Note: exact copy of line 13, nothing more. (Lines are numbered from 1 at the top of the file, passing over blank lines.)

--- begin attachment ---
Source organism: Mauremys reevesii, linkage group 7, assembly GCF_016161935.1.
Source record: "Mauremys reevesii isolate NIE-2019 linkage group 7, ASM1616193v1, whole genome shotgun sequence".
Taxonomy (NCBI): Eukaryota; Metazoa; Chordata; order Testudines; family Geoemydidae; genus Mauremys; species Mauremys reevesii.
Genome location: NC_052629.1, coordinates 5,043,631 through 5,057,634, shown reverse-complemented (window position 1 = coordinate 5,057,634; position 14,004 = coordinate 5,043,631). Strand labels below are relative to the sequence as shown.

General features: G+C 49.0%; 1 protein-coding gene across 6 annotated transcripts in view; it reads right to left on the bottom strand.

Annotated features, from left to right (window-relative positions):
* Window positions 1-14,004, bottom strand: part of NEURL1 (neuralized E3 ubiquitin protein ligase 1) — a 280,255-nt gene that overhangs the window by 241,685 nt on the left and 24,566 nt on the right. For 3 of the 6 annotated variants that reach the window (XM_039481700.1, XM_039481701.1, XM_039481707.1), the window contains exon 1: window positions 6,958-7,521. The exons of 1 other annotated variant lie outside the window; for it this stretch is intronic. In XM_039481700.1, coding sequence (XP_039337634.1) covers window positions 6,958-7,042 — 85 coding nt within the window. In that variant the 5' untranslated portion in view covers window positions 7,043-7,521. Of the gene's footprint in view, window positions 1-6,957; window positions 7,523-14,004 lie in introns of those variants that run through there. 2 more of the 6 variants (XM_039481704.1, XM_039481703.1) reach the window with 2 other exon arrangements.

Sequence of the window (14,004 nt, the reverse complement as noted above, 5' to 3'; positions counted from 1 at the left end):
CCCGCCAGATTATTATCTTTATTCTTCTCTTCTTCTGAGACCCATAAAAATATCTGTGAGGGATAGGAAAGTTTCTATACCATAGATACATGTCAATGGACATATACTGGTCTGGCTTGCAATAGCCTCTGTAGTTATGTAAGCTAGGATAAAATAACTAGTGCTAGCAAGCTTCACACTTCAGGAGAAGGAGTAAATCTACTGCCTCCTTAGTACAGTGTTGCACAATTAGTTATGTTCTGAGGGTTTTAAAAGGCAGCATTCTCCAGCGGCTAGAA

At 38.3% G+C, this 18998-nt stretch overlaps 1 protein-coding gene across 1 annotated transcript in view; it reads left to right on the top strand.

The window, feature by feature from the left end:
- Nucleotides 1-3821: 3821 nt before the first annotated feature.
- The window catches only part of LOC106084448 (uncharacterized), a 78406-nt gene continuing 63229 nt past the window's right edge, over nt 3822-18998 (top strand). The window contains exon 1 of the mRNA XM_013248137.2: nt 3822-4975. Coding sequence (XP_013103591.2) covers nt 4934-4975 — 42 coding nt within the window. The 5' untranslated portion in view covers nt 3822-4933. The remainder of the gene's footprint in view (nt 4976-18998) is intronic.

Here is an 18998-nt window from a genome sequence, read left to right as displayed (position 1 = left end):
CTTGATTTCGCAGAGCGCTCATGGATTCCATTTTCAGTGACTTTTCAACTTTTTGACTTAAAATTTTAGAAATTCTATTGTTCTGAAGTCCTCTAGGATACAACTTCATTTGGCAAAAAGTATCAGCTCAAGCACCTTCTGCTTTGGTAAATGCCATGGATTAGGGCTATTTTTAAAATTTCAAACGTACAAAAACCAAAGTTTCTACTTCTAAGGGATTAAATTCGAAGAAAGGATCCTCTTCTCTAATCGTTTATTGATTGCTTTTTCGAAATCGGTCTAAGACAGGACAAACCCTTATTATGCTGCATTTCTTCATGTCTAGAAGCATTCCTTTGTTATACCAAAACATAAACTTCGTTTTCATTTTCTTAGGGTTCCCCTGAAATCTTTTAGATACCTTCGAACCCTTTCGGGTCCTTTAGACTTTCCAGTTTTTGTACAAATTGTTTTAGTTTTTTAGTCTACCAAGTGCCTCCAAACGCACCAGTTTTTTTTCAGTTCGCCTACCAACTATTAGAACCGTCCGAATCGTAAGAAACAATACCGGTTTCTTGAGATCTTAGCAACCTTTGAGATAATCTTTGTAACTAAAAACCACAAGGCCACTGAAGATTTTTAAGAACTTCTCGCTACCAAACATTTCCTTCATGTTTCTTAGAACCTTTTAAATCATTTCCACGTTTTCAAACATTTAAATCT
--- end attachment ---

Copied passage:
- The window catches only part of LOC106084448 (uncharacterized), a 78406-nt gene continuing 63229 nt past the window's right edge, over nt 3822-18998 (top strand). The window contains exon 1 of the mRNA XM_013248137.2: nt 3822-4975. Coding sequence (XP_013103591.2) covers nt 4934-4975 — 42 coding nt within the window. The 5' untranslated portion in view covers nt 3822-4933. The remainder of the gene's footprint in view (nt 4976-18998) is intronic.